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> Gigabyte GA-Z77X-UP4 TH review
Zardoz
post Sep 18 2012, 11:05 PM
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Introducing the Gigabyte GA-Z77X-UP4 TH motherboard and Thunderbolt technology



Tristan "Zardoz" Gulyas

It's been a long time in the waiting for me to get our hands on one of these bad boys. One was first sighted in the flesh in July at AtomicCon and we heard it'll ship "In August".

Sure enough, August rolls around and one of these bad boys rocks up to tinker with.

This is Gigabyte's latest creation, combining the Intel Z77 chipset with their new IP3550 power regulator system as part of their Ultra Durable 5 technology and Intel's Thunderbolt technology which was first seen on Mac systems just over a year ago.





Case modders rejoice! This board was designed to be shown off; the neatness of the power circuitry and the use of dark grey and black makes this board look pretty bad-ass. One other thing, this board smelled fresh. It came straight out of the factory. You can see how Gigabyte proudly announce their 'Ultra Durable 5' technology. To someone who seems to spend the better part of his life sending RMAs out to vendors who skimp on the basics, Ultra Durable 5 is Gigabyte's branding that represents reliability and quality through good components and design.

Ultra Durable 5







One thing that's been absent for a few years on most motherboard designs is those traditional electrolytic capacitors which had the reputation for swelling. But the big news for this board is a component called the IR3550 from International Rectifier and made the most noticeable difference to me after completing the build. This is a significant evolution with motherboard design and Gigabyte are really onto a winner here. Gone are the days of discrete ICs, capacitors and MOSFETs to drive your CPU.



Gigabyte claim that we're going to see up to 30 degrees C lower temps from our power regulation compared to the large amount of traditional MOSFETs required previously. These guys are not wrong because I can now run my system with the side on the case and anyone who has seen how much stuff I cram into my Lian Li case with limited airflow will know how amazing this development is. This is also a good story for water coolers; the absence of a CPU fan inside the case can dramatically reduce airflow around the motherboard. A cooler power delivery system means you can overclock your systems even harder - the UP7 variant of this same motherboard, using UD5, was recently used to achieve the highest 3770K CPU overclock in the world.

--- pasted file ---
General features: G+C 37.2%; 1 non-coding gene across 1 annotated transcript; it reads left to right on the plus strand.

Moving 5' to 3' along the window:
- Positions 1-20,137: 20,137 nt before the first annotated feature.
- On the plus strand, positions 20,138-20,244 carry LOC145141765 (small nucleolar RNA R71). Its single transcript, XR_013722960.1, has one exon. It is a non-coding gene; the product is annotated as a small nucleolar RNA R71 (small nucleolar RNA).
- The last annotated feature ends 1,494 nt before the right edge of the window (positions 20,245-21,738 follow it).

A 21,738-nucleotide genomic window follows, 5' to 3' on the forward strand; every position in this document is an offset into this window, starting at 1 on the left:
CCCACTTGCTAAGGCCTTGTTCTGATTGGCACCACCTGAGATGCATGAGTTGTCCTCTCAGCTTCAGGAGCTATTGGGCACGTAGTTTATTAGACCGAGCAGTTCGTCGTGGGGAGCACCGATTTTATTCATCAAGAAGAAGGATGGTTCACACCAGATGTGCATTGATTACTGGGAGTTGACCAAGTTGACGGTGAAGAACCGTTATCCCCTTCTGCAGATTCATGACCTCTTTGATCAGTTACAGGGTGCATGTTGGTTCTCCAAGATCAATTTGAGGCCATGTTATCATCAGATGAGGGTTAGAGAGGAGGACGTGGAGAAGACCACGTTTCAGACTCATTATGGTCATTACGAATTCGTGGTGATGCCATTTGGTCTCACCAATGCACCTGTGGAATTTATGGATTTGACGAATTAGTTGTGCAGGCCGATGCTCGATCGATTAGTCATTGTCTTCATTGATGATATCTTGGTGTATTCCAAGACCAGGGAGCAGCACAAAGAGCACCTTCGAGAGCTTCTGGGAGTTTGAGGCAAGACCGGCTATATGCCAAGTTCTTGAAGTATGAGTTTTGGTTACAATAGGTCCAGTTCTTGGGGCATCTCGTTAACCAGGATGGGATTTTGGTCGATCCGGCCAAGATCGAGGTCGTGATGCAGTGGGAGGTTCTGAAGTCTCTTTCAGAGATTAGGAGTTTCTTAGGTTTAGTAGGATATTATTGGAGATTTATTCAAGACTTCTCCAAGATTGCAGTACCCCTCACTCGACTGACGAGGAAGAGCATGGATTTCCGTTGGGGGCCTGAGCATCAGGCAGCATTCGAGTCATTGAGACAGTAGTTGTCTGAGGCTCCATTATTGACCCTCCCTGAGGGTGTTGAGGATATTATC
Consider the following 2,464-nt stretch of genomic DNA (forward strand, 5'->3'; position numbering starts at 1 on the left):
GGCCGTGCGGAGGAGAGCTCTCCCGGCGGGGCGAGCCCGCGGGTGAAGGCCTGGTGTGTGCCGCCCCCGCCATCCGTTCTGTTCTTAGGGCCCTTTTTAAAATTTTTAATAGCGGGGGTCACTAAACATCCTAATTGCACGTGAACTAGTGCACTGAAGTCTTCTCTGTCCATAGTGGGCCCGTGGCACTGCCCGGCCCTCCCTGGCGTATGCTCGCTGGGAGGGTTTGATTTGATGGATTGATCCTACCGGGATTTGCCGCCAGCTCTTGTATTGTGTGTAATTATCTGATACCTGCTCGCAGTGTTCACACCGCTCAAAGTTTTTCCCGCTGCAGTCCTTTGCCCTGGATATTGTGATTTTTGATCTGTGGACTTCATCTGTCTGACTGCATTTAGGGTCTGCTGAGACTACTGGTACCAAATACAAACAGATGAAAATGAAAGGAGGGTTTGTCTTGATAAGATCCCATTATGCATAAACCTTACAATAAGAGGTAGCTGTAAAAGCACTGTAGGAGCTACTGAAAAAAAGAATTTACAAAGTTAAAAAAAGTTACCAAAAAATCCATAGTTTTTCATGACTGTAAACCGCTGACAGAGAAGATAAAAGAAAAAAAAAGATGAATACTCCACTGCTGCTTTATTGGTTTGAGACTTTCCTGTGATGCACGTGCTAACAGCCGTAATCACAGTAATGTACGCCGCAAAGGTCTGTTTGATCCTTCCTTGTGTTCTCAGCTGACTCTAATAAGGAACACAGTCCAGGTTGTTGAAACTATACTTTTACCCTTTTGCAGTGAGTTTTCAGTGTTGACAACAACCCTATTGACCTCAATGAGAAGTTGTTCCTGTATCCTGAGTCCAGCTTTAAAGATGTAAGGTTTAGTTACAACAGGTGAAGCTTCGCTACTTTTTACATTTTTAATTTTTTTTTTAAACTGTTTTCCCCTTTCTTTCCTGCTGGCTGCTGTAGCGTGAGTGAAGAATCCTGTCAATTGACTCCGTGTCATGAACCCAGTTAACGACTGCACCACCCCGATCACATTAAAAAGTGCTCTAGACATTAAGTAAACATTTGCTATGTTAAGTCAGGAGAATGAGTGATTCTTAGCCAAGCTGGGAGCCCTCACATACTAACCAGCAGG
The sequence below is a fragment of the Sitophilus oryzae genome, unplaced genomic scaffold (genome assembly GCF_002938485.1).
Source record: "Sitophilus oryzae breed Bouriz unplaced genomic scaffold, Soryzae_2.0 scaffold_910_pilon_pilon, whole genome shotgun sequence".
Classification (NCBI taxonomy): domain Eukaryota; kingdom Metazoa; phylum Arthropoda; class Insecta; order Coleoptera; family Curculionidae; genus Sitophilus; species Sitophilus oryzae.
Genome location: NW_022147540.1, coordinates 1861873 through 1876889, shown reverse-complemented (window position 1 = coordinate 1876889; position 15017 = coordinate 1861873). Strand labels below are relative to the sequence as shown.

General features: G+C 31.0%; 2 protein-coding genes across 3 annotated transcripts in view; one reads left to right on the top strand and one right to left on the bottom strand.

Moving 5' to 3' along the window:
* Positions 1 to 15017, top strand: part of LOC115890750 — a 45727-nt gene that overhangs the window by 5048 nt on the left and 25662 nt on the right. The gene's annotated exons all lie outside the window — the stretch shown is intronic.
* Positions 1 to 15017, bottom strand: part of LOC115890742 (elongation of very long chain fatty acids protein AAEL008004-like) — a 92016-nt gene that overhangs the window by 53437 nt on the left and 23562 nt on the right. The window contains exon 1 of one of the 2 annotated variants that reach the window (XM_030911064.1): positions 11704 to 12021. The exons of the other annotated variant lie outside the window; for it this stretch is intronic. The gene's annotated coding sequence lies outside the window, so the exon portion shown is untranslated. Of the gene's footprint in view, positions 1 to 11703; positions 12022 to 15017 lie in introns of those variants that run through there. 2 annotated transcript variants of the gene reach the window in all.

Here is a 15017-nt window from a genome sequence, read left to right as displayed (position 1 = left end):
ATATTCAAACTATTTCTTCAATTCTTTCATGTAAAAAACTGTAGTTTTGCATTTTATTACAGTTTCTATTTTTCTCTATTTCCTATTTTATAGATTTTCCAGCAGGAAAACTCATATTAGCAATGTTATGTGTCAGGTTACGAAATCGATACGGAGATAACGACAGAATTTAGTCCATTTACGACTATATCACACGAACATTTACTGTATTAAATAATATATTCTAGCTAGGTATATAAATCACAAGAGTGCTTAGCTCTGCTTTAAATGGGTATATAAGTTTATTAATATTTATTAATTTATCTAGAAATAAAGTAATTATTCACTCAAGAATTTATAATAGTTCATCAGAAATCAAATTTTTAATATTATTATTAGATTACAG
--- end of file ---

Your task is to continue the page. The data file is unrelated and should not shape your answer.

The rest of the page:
Lowering the ambient temperature inside the case increases the effectiveness of air cooling designs and also lengthens the life of any add-on cards (and the motherboard itself) in your system. Less heat means less fans to push that hot air out of your system, resulting in a quieter system. The Intel CPU fan provided with the 3770K can function at very low speed and noise levels, negating the need to plonk a third party cooler onto this thing if you're crazy enough to run a K CPU at stock.

This is great news for overclockers but bad news for those who use their PC to heat their study during the winter months.

Gigabyte have a great marketing microsite with all the information about this significant innovation.

Any of the digital design people out there might want to check out the IR3550 data sheet.


Accessories supplied with this motherboard are minimalistic. This is a good thing - everything you need is onboard.

USB3 and I/O

Most people building systems with this board will be encountering USB 3.0 technology - "Super Speed" - for the first time. Be aware that only two of these rear USB ports (these are labelled on the motherboard with a sticker showing an icon of a mouse and keyboard) are driven by the Intel chipset - you'll want to plug your keyboard and mouse into these as you install your operating system. The third party chipset driving the other four were found to be more reliable once you install the drivers in your OS - but of course, the BIOS allows you to turn these ports back into USB 2.0 to resolve any compatibility issues you may encounter during your build. All ports on the back of the motherboard are USB 3.0 capable.

This board also features Gigabyte's "ON/OFF Charge" technology, which gives you up to three times the regular USB power to a device that requires it, even if the system is switched off. This allows you to charge high power USB devices such as tablets and iPads which require more power than a traditional USB port can supply on a PC motherboard to charge.

Other I/O includes a traditional PS/2 port for the purists., Gigabit Ethernet supplied by a Realtek chipset (the UP5 model includes an Intel chipset but Intel NICs are relatively cheap) HDMI and VGA. There's even an RS-232 serial header on the motherboard. THe UP5 version of this board also includes Wi-Fi, however the Wi-Fi included with the UP5 is single band (2.4GHz) only; 2.4GHz is plagued with interference from neighbours and is generally limited to a single channel width of throughput. If you want Wi-Fi, I would still recommend a 5GHz dual-band card